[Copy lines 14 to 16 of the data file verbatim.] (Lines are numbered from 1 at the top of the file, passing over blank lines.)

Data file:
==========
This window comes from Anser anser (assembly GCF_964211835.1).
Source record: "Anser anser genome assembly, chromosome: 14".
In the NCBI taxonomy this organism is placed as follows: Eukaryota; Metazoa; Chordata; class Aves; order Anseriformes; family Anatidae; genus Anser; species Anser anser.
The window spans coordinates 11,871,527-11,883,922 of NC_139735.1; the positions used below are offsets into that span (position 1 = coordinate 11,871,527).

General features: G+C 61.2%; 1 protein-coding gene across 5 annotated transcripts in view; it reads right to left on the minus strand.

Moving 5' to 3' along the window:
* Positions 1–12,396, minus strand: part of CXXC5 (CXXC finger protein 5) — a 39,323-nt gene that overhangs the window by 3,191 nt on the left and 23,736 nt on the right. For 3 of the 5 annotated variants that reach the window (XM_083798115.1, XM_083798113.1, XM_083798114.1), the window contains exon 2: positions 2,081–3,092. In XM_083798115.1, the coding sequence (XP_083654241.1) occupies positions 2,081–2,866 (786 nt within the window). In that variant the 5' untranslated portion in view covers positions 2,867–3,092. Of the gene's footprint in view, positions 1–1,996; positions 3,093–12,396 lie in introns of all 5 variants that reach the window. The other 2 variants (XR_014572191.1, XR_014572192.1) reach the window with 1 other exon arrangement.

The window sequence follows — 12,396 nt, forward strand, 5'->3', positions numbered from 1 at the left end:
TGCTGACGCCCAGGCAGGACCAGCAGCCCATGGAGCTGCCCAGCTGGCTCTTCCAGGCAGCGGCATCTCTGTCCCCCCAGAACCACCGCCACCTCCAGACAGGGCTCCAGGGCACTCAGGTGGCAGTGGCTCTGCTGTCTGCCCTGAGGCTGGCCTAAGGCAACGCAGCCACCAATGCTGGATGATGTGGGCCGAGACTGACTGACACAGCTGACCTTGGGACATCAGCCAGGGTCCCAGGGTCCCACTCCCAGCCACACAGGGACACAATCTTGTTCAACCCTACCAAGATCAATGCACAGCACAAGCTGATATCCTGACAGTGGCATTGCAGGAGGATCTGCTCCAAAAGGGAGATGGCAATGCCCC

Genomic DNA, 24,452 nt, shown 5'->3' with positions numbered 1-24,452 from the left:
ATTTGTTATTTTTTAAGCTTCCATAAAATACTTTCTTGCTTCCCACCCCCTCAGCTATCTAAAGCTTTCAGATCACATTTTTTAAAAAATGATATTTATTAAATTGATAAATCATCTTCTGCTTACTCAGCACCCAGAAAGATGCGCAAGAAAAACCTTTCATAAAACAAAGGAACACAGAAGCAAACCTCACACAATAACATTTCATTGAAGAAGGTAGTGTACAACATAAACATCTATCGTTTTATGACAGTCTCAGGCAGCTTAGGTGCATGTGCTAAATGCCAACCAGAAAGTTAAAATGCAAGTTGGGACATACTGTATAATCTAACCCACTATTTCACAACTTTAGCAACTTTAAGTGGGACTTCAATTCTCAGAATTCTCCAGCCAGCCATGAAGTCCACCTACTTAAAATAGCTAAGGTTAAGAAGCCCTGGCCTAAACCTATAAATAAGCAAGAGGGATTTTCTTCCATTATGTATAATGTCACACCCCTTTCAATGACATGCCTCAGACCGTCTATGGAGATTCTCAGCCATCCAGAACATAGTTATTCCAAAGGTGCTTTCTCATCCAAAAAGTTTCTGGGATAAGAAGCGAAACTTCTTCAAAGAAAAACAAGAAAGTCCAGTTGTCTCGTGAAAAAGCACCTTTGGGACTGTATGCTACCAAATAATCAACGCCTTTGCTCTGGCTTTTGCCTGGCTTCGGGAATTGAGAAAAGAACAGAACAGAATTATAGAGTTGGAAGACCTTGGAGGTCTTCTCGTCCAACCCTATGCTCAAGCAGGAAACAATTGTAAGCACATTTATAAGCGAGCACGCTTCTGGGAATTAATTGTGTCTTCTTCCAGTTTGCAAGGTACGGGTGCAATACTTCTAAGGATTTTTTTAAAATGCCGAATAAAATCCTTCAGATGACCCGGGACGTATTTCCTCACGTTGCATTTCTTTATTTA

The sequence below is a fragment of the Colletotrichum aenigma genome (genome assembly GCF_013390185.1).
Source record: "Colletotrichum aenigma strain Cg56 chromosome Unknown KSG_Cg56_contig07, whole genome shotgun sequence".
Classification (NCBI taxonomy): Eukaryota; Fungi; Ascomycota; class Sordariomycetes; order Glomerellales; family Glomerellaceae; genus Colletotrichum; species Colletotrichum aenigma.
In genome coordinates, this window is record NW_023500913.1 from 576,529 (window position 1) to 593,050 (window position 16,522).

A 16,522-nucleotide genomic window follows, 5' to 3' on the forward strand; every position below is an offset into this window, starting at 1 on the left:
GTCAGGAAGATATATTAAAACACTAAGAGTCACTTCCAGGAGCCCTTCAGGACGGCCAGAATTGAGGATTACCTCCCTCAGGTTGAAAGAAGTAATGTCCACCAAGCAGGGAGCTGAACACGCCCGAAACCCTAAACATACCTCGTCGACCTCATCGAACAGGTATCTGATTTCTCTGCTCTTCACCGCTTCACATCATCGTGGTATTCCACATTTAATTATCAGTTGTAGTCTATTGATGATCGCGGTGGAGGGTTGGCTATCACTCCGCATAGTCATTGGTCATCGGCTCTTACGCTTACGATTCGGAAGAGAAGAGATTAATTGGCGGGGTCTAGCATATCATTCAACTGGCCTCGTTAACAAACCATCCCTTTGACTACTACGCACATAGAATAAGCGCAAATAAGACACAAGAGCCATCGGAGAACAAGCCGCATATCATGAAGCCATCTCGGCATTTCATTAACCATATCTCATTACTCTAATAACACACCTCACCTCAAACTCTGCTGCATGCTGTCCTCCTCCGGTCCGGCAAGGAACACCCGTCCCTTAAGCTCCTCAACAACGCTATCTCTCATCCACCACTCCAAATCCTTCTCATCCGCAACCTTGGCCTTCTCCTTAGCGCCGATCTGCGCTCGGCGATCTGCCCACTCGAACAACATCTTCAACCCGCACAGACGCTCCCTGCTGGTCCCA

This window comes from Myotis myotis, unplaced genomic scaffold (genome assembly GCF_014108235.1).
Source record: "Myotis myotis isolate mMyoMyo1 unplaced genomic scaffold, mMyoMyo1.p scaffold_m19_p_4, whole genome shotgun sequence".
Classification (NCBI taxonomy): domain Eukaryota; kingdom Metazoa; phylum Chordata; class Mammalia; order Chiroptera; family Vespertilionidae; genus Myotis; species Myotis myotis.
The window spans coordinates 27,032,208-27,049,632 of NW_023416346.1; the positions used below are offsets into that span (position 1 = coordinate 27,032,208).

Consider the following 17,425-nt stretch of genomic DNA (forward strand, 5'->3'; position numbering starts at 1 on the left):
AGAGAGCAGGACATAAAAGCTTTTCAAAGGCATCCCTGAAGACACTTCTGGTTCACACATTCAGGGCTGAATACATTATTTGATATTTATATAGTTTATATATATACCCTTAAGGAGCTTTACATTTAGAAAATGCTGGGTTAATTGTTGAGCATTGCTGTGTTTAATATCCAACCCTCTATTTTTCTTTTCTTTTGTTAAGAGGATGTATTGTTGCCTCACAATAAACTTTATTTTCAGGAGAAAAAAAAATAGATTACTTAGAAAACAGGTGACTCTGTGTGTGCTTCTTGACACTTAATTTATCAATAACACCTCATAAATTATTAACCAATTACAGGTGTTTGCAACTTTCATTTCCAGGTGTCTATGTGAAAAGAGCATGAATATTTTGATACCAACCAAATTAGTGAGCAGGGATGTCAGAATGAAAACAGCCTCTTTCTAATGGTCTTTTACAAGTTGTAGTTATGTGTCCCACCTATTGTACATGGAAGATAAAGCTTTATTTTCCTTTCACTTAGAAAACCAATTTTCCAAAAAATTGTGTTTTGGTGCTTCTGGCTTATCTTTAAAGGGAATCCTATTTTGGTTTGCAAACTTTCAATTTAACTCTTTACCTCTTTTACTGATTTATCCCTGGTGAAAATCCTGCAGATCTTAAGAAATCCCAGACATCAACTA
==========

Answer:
Classification (NCBI taxonomy): Eukaryota; Fungi; Ascomycota; class Sordariomycetes; order Glomerellales; family Glomerellaceae; genus Colletotrichum; species Colletotrichum aenigma.
In genome coordinates, this window is record NW_023500913.1 from 576,529 (window position 1) to 593,050 (window position 16,522).

A 16,522-nucleotide genomic window follows, 5' to 3' on the forward strand; every position below is an offset into this window, starting at 1 on the left: